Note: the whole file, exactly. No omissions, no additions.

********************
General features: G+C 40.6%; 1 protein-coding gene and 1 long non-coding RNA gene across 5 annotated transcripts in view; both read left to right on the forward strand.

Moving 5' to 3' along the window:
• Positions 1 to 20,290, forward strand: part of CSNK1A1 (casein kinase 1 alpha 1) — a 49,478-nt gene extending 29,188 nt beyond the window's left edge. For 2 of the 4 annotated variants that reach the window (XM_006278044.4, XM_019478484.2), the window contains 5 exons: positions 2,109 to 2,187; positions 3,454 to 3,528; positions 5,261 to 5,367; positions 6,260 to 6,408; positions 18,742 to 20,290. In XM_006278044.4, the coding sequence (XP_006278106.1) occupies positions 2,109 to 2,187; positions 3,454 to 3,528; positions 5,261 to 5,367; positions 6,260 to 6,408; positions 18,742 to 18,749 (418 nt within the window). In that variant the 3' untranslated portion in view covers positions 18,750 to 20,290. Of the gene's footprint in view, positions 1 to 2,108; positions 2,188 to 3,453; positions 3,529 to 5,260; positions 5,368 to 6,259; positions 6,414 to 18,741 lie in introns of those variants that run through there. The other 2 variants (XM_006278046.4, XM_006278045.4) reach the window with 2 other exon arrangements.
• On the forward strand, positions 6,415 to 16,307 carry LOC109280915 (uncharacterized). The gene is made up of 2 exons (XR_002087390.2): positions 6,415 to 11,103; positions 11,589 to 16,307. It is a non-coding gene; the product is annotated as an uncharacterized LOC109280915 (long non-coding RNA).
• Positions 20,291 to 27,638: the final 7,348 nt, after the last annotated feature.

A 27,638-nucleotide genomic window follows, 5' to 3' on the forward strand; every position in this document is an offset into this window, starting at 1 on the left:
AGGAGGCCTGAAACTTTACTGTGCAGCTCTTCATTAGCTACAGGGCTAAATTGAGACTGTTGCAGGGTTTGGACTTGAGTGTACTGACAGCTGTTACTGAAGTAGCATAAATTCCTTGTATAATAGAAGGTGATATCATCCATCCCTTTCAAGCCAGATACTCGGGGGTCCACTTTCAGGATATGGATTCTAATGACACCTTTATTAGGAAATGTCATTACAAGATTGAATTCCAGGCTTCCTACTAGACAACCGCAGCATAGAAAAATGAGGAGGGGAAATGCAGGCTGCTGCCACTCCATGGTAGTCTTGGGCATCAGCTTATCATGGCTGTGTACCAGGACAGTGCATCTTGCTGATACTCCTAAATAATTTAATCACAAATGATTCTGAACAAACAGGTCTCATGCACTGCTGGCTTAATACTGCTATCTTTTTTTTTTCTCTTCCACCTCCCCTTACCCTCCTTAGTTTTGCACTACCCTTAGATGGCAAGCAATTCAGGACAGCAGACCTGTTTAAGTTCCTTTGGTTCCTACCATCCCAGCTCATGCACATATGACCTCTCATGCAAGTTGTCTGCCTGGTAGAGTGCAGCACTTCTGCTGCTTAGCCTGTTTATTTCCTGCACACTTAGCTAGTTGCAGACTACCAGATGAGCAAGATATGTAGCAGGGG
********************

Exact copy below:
General features: G+C 40.6%; 1 protein-coding gene and 1 long non-coding RNA gene across 5 annotated transcripts in view; both read left to right on the forward strand.

Moving 5' to 3' along the window:
• Positions 1 to 20,290, forward strand: part of CSNK1A1 (casein kinase 1 alpha 1) — a 49,478-nt gene extending 29,188 nt beyond the window's left edge. For 2 of the 4 annotated variants that reach the window (XM_006278044.4, XM_019478484.2), the window contains 5 exons: positions 2,109 to 2,187; positions 3,454 to 3,528; positions 5,261 to 5,367; positions 6,260 to 6,408; positions 18,742 to 20,290. In XM_006278044.4, the coding sequence (XP_006278106.1) occupies positions 2,109 to 2,187; positions 3,454 to 3,528; positions 5,261 to 5,367; positions 6,260 to 6,408; positions 18,742 to 18,749 (418 nt within the window). In that variant the 3' untranslated portion in view covers positions 18,750 to 20,290. Of the gene's footprint in view, positions 1 to 2,108; positions 2,188 to 3,453; positions 3,529 to 5,260; positions 5,368 to 6,259; positions 6,414 to 18,741 lie in introns of those variants that run through there. The other 2 variants (XM_006278046.4, XM_006278045.4) reach the window with 2 other exon arrangements.
• On the forward strand, positions 6,415 to 16,307 carry LOC109280915 (uncharacterized). The gene is made up of 2 exons (XR_002087390.2): positions 6,415 to 11,103; positions 11,589 to 16,307. It is a non-coding gene; the product is annotated as an uncharacterized LOC109280915 (long non-coding RNA).
• Positions 20,291 to 27,638: the final 7,348 nt, after the last annotated feature.

A 27,638-nucleotide genomic window follows, 5' to 3' on the forward strand; every position in this document is an offset into this window, starting at 1 on the left:
AGGAGGCCTGAAACTTTACTGTGCAGCTCTTCATTAGCTACAGGGCTAAATTGAGACTGTTGCAGGGTTTGGACTTGAGTGTACTGACAGCTGTTACTGAAGTAGCATAAATTCCTTGTATAATAGAAGGTGATATCATCCATCCCTTTCAAGCCAGATACTCGGGGGTCCACTTTCAGGATATGGATTCTAATGACACCTTTATTAGGAAATGTCATTACAAGATTGAATTCCAGGCTTCCTACTAGACAACCGCAGCATAGAAAAATGAGGAGGGGAAATGCAGGCTGCTGCCACTCCATGGTAGTCTTGGGCATCAGCTTATCATGGCTGTGTACCAGGACAGTGCATCTTGCTGATACTCCTAAATAATTTAATCACAAATGATTCTGAACAAACAGGTCTCATGCACTGCTGGCTTAATACTGCTATCTTTTTTTTTTCTCTTCCACCTCCCCTTACCCTCCTTAGTTTTGCACTACCCTTAGATGGCAAGCAATTCAGGACAGCAGACCTGTTTAAGTTCCTTTGGTTCCTACCATCCCAGCTCATGCACATATGACCTCTCATGCAAGTTGTCTGCCTGGTAGAGTGCAGCACTTCTGCTGCTTAGCCTGTTTATTTCCTGCACACTTAGCTAGTTGCAGACTACCAGATGAGCAAGATATGTAGCAGGGG